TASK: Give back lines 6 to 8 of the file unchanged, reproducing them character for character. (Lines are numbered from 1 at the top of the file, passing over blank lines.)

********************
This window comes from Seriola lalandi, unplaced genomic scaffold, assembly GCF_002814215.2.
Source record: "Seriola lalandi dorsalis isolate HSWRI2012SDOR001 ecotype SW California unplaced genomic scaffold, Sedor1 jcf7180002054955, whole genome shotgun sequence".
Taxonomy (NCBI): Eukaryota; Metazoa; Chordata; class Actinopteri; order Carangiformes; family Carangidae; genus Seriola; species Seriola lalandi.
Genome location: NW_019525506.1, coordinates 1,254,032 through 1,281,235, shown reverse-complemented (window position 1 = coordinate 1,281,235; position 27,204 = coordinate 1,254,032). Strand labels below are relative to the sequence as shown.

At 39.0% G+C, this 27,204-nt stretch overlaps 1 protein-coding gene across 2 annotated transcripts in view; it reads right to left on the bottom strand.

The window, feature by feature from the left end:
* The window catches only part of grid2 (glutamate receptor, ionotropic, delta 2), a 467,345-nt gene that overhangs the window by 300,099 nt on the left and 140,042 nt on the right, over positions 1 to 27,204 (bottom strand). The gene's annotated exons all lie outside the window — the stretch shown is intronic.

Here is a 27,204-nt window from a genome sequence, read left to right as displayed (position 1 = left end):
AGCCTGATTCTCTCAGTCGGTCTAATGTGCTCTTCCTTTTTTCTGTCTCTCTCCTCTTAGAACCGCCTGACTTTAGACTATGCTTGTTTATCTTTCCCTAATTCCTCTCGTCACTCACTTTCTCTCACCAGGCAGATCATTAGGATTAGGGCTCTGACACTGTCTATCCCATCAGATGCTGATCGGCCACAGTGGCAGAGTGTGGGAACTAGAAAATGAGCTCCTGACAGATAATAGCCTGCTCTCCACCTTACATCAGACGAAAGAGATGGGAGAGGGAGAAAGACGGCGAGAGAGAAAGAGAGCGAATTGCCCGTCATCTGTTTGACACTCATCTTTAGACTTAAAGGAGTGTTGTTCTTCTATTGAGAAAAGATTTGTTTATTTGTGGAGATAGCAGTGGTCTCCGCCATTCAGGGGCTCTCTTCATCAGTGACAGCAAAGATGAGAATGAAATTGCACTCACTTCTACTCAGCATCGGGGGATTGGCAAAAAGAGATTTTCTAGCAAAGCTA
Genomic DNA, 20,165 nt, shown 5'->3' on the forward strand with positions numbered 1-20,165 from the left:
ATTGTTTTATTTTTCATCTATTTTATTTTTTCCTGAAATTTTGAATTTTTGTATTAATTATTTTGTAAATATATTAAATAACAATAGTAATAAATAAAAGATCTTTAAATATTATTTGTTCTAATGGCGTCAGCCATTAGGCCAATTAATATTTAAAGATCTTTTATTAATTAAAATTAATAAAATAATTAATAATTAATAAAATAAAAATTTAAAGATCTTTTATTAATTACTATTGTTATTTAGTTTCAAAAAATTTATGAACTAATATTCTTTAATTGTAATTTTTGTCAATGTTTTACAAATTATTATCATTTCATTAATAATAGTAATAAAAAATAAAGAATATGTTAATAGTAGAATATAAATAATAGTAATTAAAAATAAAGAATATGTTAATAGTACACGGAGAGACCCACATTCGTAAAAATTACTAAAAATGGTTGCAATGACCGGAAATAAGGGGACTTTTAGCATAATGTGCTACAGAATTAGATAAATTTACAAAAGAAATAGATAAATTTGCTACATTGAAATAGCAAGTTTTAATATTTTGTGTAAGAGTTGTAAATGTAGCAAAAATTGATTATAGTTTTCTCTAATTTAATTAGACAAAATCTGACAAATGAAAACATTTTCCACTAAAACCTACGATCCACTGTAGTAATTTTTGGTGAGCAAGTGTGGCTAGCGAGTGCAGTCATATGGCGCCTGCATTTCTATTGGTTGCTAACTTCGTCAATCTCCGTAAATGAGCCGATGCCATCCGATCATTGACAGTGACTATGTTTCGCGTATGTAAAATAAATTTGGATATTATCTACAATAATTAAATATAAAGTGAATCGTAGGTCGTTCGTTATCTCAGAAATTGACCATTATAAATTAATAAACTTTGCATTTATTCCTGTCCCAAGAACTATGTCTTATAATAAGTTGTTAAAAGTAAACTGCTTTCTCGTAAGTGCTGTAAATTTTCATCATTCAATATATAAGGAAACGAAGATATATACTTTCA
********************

The window, feature by feature from the left end:
* The window catches only part of grid2 (glutamate receptor, ionotropic, delta 2), a 467,345-nt gene that overhangs the window by 300,099 nt on the left and 140,042 nt on the right, over positions 1 to 27,204 (bottom strand). The gene's annotated exons all lie outside the window — the stretch shown is intronic.

Here is a 27,204-nt window from a genome sequence, read left to right as displayed (position 1 = left end):